Source: ZDM Mathematics Education, Volume 52 Isuue 5, 943–958
(Reviewed by the Portal Team)
The authors have included the use of collaborative mind mapping activities as an alternative to threaded forums in the elementary mathematics education program at Western University.
They have done this for over three years in two different courses: a computational thinking in mathematics education course, and a mathematics teaching methods course.
In this paper, they present a grounded theory developed from these experiences of collaborative mind mapping.
The emerging theory responds to the question:
How do preservice mathematics teachers construct mathematical and pedagogical knowledge while they interact through three different tools for online collaborative mind mapping (i.e., Popplet, Mindmeister, and Mindomo)?
In this research, the authors implemented a multiple case study (Stake 2005) of collaborative mind mapping, carried out in the undergraduate elementary mathematics teacher education program at Western University.
Participants were enrolled in blended courses (using online activities as a support for face-to-face learning), where some of the online activities used collaborative mind mapping for knowledge construction.
Students used different mind mapping tools and received different scaffolding techniques in terms of prompts and number of participants per group.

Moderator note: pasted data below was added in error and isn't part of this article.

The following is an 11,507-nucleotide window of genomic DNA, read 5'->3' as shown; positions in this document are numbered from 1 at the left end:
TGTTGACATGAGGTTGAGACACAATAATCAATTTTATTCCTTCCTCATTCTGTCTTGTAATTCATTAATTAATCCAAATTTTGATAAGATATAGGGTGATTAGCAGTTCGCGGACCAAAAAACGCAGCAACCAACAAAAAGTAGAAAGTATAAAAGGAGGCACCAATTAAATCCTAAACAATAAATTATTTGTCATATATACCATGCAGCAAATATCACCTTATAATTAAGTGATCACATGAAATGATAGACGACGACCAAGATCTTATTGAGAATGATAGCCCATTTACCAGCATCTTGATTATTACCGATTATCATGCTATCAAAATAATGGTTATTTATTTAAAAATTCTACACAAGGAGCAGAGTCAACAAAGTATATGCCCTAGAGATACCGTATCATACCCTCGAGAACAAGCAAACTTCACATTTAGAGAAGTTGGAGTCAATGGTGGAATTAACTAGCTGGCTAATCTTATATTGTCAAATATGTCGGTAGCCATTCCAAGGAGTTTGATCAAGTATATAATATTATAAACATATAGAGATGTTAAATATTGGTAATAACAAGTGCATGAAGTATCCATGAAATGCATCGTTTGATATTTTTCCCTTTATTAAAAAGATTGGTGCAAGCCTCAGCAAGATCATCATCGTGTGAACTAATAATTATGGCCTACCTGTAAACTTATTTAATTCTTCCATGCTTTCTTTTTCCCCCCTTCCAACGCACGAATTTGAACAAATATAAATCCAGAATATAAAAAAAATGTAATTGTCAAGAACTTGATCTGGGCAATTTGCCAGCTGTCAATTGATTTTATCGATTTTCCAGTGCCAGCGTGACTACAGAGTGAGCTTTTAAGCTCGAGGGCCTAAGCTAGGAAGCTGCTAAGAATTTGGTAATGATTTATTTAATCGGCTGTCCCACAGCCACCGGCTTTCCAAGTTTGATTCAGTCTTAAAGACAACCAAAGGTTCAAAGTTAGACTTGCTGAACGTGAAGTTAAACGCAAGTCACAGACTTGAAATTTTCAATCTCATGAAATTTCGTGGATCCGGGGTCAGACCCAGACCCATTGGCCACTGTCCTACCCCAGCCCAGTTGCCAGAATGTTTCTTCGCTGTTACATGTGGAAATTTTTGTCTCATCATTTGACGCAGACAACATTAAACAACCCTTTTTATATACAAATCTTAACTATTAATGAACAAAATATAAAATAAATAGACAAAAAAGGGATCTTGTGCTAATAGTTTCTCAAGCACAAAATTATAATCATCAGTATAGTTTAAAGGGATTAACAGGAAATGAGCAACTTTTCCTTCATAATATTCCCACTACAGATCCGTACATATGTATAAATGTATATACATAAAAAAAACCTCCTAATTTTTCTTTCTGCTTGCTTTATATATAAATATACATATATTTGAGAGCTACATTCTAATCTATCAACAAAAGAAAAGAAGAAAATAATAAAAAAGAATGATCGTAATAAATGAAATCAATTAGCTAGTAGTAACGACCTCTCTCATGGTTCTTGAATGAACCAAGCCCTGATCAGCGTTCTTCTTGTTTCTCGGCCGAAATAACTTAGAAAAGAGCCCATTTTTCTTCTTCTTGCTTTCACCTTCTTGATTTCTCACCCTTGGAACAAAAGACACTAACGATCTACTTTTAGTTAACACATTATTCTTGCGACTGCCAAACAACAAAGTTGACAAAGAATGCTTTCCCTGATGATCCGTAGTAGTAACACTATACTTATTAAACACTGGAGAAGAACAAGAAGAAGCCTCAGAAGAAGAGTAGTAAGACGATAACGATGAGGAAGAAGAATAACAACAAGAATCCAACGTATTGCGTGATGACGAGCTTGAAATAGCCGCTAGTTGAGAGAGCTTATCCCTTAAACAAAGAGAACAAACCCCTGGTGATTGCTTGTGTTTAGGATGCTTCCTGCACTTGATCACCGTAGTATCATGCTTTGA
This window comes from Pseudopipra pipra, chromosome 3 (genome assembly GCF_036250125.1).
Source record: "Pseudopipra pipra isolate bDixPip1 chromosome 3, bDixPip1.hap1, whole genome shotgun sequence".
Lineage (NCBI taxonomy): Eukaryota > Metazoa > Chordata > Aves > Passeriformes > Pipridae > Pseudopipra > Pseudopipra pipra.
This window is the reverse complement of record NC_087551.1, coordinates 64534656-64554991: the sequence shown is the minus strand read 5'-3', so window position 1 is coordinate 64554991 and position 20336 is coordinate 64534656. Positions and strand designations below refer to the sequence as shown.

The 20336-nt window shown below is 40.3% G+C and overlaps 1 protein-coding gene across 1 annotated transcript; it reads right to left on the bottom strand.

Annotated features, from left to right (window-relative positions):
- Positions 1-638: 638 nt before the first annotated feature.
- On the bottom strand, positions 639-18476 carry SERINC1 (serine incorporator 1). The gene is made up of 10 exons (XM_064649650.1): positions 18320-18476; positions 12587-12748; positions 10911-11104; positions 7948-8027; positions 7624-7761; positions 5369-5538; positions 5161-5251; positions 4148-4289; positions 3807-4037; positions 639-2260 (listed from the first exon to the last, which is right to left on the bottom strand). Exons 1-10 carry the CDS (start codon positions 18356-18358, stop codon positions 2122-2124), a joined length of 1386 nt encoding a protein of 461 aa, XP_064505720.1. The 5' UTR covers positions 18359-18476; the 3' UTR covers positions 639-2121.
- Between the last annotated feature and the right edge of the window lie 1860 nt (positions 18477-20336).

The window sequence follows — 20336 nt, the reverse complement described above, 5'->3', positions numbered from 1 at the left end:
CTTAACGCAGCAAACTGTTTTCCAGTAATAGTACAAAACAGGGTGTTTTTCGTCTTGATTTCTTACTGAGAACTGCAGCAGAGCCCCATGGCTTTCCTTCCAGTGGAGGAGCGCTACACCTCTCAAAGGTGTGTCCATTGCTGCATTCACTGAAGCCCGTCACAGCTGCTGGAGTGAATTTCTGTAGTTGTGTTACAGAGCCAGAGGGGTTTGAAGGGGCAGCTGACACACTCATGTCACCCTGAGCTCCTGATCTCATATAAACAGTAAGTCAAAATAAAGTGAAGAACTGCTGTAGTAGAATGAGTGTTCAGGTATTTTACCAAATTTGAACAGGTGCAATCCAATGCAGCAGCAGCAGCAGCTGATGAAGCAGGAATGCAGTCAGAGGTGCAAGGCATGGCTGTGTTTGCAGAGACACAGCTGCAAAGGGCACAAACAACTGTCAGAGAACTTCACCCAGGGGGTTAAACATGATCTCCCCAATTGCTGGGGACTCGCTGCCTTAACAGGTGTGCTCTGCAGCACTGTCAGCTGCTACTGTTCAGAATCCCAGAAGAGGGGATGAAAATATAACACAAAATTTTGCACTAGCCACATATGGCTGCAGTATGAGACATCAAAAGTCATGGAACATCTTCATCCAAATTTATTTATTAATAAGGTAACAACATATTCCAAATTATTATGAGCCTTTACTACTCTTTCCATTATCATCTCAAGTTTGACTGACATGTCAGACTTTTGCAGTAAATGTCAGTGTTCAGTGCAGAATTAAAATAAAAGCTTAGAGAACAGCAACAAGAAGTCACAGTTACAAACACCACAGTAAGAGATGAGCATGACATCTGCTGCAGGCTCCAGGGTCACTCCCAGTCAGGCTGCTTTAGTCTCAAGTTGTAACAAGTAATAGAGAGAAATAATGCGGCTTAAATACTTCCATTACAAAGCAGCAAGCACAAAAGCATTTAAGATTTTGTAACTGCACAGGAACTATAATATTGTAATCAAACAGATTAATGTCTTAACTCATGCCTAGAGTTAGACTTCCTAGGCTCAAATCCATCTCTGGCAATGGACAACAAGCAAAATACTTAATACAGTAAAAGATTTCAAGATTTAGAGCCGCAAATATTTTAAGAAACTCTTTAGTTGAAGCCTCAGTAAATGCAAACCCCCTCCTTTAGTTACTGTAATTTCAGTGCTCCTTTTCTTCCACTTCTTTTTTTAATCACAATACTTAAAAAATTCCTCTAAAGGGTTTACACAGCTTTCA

Each one of these courses is treated as a case.
Sources of data and sample
The data used in this study consisted of two elements.
The first was the set of artifacts (mind maps) created by the students as a final product, which included the students’ texts, images, videos and layouts they used to represent knowledge.
The second source of data was the online records of students’ interaction during collaborative mind mapping, obtained through Mindomo’s, Mindmeister’s and Popplet’s history feature, which allowed researchers to look at the whole process of mind-map construction.
Additionally, a visual version of the interaction was obtained by recording the process of mind map construction in the history feature.
Of the total number of mind maps constructed in each case, for this study the authors selected only those for which students had given consent to participate.
As a result, they used only the mind maps for which all students gave consent to participate, a total of 47 mind maps (out of 93).
Findings and discussion
Stages of knowledge building through mind mapping
Participants in this multiple case study engaged in a process of knowledge building in accordance with the ideas of Bereiter (2002), who, as a part of his connectionist model of the mind, defined knowledge as connections made through common goals, group discussion, and synthesis of ideas.
The visual affordances of mind maps allowed for viewing, linking, and manipulating ideas, which are functions that contribute to collaborative knowledge building, in a way that threaded discussions cannot support (Scardamalia and Bereiter 2003).
Mind maps were an agent that reorganized the ways in which students thought about mathematics, computational thinking, and mathematics pedagogy.
Instead of describing or commenting on different aspects of readings and class activities, as is usually done in threaded forums, mind maps made students abstract the main topic or idea they wanted to communicate and build around that topic.
While comments and descriptions were still part of mind maps, participants changed the ways they started discussions, and how they looked at concepts and the relationships among them.